U.S. President Donald Trump hosts an event for military mothers on National Military Spouse Appreciation Day with is wife, first  lady Melania Trump, in the East Room of the White Hosue May 12, 2017 in Washington, DC. 
Chip Somodevilla

What Donald Trump knew and when he knew it

Updated

This week’s Russia scandal revelations are a different kettle of fish: Donald Trump Jr., Jared Kushner, and Paul Manafort met with a Kremlin-linked lawyer offering campaign help from the Russian government, and Team Trump was eager to receive it. The details, including incriminating emails, have led much of the political world to start updating their timelines, noting other developments around the time of the Trump Tower chat.

But of all the attempts to connect various dots, this one, highlighted by the Huffington Post, stood out for me.

Donald Trump promised a “major speech” attacking campaign rival Hillary Clinton last June, just hours after his son, Donald Trump Jr., set up a meeting with a Russian lawyer he was told had compromising information on the Democratic candidate.

In a speech on June 7, 2016, first flagged by Washington Post reporter Philip Bump, then-candidate Trump promised vaguely to discuss “all the things that have taken place with the Clintons.”

“I am going to give a major speech on probably Monday of next week, and we’re going to be discussing all of the things that have taken place with the Clintons,” Trump said at the time. “I think you’re going to find it very informative and very, very interesting.”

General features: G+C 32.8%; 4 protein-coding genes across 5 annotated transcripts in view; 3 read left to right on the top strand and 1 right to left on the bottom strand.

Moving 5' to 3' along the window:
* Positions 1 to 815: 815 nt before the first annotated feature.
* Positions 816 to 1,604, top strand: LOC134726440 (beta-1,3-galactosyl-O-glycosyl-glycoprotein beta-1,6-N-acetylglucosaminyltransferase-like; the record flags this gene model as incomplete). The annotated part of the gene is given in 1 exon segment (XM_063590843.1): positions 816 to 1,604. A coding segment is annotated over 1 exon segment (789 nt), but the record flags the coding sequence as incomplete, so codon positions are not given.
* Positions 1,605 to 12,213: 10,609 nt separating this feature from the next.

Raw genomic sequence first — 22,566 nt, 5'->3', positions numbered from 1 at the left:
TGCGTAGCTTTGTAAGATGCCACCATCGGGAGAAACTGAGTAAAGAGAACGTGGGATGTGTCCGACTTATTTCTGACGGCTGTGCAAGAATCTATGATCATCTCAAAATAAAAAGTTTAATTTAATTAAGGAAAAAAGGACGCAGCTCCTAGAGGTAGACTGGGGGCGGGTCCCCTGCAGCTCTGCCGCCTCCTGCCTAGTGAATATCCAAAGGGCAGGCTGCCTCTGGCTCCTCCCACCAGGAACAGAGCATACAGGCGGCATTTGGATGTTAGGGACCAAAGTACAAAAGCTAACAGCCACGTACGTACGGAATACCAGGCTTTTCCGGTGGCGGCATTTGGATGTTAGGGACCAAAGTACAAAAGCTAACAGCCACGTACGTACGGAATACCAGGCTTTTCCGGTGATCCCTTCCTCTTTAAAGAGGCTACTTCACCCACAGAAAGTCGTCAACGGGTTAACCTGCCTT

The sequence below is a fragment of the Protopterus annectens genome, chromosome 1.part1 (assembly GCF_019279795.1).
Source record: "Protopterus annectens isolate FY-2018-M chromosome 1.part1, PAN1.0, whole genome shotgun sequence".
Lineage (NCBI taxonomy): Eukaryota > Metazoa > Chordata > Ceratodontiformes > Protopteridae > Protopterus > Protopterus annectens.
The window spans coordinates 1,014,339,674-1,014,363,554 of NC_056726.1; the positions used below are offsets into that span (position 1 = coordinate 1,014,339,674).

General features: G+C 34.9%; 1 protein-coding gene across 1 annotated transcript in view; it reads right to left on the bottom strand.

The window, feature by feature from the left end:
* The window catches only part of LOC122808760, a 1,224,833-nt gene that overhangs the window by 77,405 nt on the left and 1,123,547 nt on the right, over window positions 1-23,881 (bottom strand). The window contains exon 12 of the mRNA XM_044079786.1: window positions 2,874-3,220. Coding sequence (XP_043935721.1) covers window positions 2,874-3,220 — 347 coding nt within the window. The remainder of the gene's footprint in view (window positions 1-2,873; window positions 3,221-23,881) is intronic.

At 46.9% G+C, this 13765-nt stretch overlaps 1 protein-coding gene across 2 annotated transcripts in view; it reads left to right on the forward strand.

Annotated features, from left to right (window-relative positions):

The Republican made this announcement around 9 p.m. on June 7. Around 5 p.m. on June 7, Trump Jr. confirmed a scheduled meeting with the Russian lawyer whom, the campaign believed, had damaging information about Clinton, provided by the Russian government.

And what about the speech the then-candidate promised to deliver the following week, “discussing all of the things that have taken place with the Clintons”? The one that we’d find “very, very informative”? It didn’t happen. Trump instead delivered a speech in New Hampshire on national security.

All of this matters, of course, because it’s important to understand what, if anything, the president was told about his campaign’s cooperation with Russia. The timing in this instance is awfully coincidental.

Stepping back, there’s a bit of an Iran-Contra problem here: if the president knew, it looks bad; if the president didn’t know, that looks bad, too.

It’s possible, for example, that top members of Trump’s inner circle – including his son, son-in-law, and campaign chairman – were offered secrets from Moscow, set up a meeting, and kept all of this hidden from Trump himself. This would lead to questions about what kind of operation the Republican was running.

If, on other hand, top members of his inner circle did keep Trump in the loop – which would help explain the public remarks he delivered on June 7 – then the president not only lied repeatedly about the Russian espionage operation, Trump would also be directly implicated in a series of potential crimes.

Donald Trump, Russia and Scandals

What Donald Trump knew and when he knew it

Updated